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Guest column: USMCA comes through for North Dakota

By Staff | Dec 21, 2018

North Dakotans are some of the world’s most productive and innovative people. For decades, we have excelled in agriculture innovation and energy production and are now paving the way for exciting new industries such as unmanned aircraft systems (UAS). We have a commitment to growth and exploration that is seen in our everyday activities.

This growth offers us great opportunities, like new jobs that have never existed in our state’s history. It also comes with dangers. As our communities branch out and participate in the world economy, it is the government’s duty to ensure they have access to free and fair markets.

The United States, Mexico and Canada have all agreed that we can do more to protect our citizens and promote a level playing field in North America. Leaders from our countries recently agreed to modernize the nearly 25-year-old North American Free Trade Agreement and replace it with the United States-Mexico-Canada Agreement (USMCA).

The USMCA stands to benefit our farmers and ranchers, the heart of North Dakota’s economy. Agriculture can be a volatile industry, so we need to do our best to ensure that our ag producers have as much access as possible to world markets. Today, Canada and Mexico are two of North Dakota’s largest export markets. We sent $4.9 billion to Canada and $244 million to Mexico in exports last year. The USMCA reduces tariff and non-tariff barriers for agricultural markets and increases fairness in the Canadian wheat grading system, improving our ability to work with our neighbors and close friends in Canada and Mexico. This increased market access broadens the customer base for our farmers and ranchers, thereby decreasing market volatility.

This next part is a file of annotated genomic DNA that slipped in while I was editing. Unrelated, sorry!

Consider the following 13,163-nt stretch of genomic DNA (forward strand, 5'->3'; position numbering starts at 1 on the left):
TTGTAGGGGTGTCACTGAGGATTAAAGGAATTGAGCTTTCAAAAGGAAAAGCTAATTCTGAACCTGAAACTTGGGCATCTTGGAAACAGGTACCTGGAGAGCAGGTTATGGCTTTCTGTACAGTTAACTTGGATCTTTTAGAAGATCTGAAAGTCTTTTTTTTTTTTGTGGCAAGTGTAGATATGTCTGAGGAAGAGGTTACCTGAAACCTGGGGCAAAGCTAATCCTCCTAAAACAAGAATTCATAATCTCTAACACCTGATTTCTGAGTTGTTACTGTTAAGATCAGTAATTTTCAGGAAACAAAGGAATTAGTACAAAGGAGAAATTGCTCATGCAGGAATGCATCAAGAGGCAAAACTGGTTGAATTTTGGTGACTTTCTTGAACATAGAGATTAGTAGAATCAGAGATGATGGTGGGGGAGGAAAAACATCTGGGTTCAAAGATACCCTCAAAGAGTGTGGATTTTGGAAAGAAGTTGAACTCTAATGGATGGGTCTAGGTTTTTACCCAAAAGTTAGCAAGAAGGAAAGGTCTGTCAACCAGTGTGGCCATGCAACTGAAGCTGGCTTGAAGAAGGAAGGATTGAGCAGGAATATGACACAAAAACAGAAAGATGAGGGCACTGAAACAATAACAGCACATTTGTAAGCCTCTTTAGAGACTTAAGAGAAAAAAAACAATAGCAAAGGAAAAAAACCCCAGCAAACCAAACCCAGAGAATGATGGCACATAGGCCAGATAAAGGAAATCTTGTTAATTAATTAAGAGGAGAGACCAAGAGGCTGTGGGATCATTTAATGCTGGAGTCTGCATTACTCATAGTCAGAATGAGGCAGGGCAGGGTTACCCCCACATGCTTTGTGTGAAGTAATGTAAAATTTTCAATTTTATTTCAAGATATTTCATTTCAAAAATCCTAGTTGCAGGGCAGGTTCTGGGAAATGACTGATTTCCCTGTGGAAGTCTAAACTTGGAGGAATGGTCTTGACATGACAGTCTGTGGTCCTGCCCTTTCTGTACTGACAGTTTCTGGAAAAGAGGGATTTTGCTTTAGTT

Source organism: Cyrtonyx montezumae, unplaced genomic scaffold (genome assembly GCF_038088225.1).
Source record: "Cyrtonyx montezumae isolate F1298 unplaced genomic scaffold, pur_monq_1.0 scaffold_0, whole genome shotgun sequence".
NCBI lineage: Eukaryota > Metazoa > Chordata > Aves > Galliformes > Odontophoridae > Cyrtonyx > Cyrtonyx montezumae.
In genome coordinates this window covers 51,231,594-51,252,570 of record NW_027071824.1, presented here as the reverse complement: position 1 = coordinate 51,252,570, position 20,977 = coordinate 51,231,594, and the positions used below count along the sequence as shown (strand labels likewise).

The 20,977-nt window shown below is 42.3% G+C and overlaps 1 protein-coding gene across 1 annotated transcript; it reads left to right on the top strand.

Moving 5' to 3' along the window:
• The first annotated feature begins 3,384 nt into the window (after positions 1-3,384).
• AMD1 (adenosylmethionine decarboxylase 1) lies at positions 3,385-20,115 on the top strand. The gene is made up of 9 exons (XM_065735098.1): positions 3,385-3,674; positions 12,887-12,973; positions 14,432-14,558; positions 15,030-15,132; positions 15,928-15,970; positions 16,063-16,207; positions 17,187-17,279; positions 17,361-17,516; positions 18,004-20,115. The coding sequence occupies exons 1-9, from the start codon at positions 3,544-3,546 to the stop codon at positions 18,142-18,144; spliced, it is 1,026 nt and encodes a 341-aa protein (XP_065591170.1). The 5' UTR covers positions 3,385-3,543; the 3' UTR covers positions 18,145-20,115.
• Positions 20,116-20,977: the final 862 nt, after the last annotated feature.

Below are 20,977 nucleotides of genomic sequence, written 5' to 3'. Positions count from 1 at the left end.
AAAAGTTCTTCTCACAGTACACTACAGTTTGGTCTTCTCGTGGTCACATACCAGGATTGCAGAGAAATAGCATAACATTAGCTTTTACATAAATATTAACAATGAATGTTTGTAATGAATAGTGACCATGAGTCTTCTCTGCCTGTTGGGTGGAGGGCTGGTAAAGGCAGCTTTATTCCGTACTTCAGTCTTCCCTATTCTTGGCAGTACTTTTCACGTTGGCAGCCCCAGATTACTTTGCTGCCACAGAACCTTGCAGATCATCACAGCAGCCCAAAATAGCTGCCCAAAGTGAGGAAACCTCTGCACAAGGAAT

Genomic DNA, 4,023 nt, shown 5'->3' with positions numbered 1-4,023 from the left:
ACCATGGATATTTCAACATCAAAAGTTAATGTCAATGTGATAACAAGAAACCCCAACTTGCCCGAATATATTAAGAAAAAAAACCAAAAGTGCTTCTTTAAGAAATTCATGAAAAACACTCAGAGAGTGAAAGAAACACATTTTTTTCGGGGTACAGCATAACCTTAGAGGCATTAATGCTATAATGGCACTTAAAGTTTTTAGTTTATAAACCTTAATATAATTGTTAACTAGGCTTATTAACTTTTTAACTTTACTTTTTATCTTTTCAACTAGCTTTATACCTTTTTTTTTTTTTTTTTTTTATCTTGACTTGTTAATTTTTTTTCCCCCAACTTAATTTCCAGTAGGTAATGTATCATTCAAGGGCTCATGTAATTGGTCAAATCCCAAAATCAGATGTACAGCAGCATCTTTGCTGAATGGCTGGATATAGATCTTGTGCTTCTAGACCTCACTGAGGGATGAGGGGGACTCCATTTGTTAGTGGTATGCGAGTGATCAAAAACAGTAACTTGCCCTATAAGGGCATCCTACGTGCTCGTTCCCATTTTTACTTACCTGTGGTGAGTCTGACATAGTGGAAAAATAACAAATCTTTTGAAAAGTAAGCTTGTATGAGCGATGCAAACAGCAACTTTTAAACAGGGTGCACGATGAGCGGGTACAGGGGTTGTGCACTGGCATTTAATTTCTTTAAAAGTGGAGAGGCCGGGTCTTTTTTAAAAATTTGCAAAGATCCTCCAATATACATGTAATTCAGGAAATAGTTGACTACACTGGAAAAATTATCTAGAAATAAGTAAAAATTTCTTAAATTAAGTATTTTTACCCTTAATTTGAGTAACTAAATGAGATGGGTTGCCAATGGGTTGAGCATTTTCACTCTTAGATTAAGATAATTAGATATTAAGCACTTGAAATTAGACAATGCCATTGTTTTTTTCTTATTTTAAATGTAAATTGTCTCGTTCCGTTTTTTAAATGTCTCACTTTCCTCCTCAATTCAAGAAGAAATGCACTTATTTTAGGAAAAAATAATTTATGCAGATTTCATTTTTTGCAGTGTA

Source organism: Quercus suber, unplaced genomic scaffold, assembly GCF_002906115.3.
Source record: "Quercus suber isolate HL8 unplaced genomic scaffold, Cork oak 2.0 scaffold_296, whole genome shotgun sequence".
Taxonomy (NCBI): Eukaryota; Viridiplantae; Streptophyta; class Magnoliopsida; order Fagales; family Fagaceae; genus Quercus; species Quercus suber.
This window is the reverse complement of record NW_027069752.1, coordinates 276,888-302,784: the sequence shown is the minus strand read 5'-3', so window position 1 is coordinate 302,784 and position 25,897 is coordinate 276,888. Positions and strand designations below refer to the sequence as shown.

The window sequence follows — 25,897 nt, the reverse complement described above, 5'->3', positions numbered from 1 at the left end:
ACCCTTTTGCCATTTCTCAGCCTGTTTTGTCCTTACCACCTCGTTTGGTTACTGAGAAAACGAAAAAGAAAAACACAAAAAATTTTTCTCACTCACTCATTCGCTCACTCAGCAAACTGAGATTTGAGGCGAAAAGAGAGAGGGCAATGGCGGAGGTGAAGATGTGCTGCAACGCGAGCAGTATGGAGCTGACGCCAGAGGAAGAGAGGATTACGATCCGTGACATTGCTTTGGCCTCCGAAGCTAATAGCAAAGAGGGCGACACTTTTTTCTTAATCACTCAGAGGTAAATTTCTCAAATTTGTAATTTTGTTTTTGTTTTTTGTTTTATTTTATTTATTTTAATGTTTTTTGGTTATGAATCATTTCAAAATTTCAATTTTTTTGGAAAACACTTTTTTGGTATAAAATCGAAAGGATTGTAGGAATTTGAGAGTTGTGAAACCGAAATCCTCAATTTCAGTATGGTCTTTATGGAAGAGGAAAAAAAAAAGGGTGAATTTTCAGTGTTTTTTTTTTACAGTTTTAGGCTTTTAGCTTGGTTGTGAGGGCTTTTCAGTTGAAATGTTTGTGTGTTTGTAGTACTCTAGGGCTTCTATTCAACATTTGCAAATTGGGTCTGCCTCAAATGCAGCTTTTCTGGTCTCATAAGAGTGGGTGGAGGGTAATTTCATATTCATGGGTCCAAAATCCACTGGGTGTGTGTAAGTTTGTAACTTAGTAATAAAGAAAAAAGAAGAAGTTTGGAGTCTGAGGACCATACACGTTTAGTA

The USMCA also offers greater protections for our citizens and will expand our ability to be world leaders in industry and innovation.

Innovation flourishes in America because we protect our creators. Copyright laws and intellectual property rights ensure that our creators can commercialize and profit from their ideas as they share them with the world. When innovation stays in America, it is protected by our legal system. We often share our innovation with the world, however, because sharing our knowledge empowers others to better themselves and their own communities. This sharing creates a risk that our ideas will be stolen by bad actors. The USMCA offers protections for our creators, such as 10 years of data protection for biologic drugs which are created by North Dakota companies such as Aldevron, so that they will continue to benefit when they share with other peoples and nations.

The USMCA not only strengthens our current trading relations, it also opens the door for continuous improvement. As part of the agreement, a committee dedicated to focusing on small business issues will be formed. One of the committee’s duties is to promote an annual conference where business owners, academics and nongovernmental organizations will meet and discuss opportunities for future improvements to the status quo. This forward-thinking addition will smooth future negotiations and provide opportunities for innovation in governance.

The USMCA is a smart step forward for North Dakota and all of America. Lt. Gov. Sanford and I are grateful for the Trump administration’s work on the USMCA and urge our members of Congress to approve it quickly. We can’t afford to miss this opportunity to benefit our farmers, ranchers, business owners and creators.

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